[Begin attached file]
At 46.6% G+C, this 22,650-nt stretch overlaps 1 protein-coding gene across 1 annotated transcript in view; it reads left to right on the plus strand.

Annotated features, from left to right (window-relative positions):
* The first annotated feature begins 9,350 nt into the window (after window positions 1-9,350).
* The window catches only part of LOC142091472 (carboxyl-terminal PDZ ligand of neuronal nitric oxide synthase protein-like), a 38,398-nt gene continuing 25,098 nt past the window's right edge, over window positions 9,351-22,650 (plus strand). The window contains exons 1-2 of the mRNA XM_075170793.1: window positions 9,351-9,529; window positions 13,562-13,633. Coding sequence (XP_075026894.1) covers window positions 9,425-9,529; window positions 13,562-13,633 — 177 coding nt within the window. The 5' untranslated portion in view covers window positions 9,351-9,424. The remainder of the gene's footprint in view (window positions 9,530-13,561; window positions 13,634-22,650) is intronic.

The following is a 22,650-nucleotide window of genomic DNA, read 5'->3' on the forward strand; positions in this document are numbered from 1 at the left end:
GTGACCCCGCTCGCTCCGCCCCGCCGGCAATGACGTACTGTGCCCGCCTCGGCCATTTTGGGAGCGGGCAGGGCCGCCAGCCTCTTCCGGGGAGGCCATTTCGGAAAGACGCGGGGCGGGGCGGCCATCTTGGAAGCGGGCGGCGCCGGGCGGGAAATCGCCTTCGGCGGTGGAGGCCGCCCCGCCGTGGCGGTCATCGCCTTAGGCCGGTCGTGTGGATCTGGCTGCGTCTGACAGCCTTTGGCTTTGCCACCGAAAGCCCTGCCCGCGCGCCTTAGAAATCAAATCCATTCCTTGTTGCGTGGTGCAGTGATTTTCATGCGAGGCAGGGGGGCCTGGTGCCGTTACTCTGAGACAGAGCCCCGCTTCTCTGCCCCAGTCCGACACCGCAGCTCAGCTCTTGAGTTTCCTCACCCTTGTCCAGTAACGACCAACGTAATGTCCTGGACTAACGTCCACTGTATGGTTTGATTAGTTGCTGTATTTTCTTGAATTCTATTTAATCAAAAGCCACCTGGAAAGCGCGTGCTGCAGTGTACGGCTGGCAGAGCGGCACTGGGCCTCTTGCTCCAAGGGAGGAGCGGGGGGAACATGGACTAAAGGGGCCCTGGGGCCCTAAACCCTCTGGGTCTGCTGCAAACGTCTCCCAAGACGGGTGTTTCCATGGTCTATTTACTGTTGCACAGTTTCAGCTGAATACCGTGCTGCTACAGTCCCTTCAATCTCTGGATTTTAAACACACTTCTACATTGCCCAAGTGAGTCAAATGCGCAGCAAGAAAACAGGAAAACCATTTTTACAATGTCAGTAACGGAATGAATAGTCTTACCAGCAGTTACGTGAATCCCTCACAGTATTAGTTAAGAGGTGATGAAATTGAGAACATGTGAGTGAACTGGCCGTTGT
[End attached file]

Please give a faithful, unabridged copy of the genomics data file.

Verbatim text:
At 46.6% G+C, this 22,650-nt stretch overlaps 1 protein-coding gene across 1 annotated transcript in view; it reads left to right on the plus strand.

Annotated features, from left to right (window-relative positions):
* The first annotated feature begins 9,350 nt into the window (after window positions 1-9,350).
* The window catches only part of LOC142091472 (carboxyl-terminal PDZ ligand of neuronal nitric oxide synthase protein-like), a 38,398-nt gene continuing 25,098 nt past the window's right edge, over window positions 9,351-22,650 (plus strand). The window contains exons 1-2 of the mRNA XM_075170793.1: window positions 9,351-9,529; window positions 13,562-13,633. Coding sequence (XP_075026894.1) covers window positions 9,425-9,529; window positions 13,562-13,633 — 177 coding nt within the window. The 5' untranslated portion in view covers window positions 9,351-9,424. The remainder of the gene's footprint in view (window positions 9,530-13,561; window positions 13,634-22,650) is intronic.

The following is a 22,650-nucleotide window of genomic DNA, read 5'->3' on the forward strand; positions in this document are numbered from 1 at the left end:
GTGACCCCGCTCGCTCCGCCCCGCCGGCAATGACGTACTGTGCCCGCCTCGGCCATTTTGGGAGCGGGCAGGGCCGCCAGCCTCTTCCGGGGAGGCCATTTCGGAAAGACGCGGGGCGGGGCGGCCATCTTGGAAGCGGGCGGCGCCGGGCGGGAAATCGCCTTCGGCGGTGGAGGCCGCCCCGCCGTGGCGGTCATCGCCTTAGGCCGGTCGTGTGGATCTGGCTGCGTCTGACAGCCTTTGGCTTTGCCACCGAAAGCCCTGCCCGCGCGCCTTAGAAATCAAATCCATTCCTTGTTGCGTGGTGCAGTGATTTTCATGCGAGGCAGGGGGGCCTGGTGCCGTTACTCTGAGACAGAGCCCCGCTTCTCTGCCCCAGTCCGACACCGCAGCTCAGCTCTTGAGTTTCCTCACCCTTGTCCAGTAACGACCAACGTAATGTCCTGGACTAACGTCCACTGTATGGTTTGATTAGTTGCTGTATTTTCTTGAATTCTATTTAATCAAAAGCCACCTGGAAAGCGCGTGCTGCAGTGTACGGCTGGCAGAGCGGCACTGGGCCTCTTGCTCCAAGGGAGGAGCGGGGGGAACATGGACTAAAGGGGCCCTGGGGCCCTAAACCCTCTGGGTCTGCTGCAAACGTCTCCCAAGACGGGTGTTTCCATGGTCTATTTACTGTTGCACAGTTTCAGCTGAATACCGTGCTGCTACAGTCCCTTCAATCTCTGGATTTTAAACACACTTCTACATTGCCCAAGTGAGTCAAATGCGCAGCAAGAAAACAGGAAAACCATTTTTACAATGTCAGTAACGGAATGAATAGTCTTACCAGCAGTTACGTGAATCCCTCACAGTATTAGTTAAGAGGTGATGAAATTGAGAACATGTGAGTGAACTGGCCGTTGT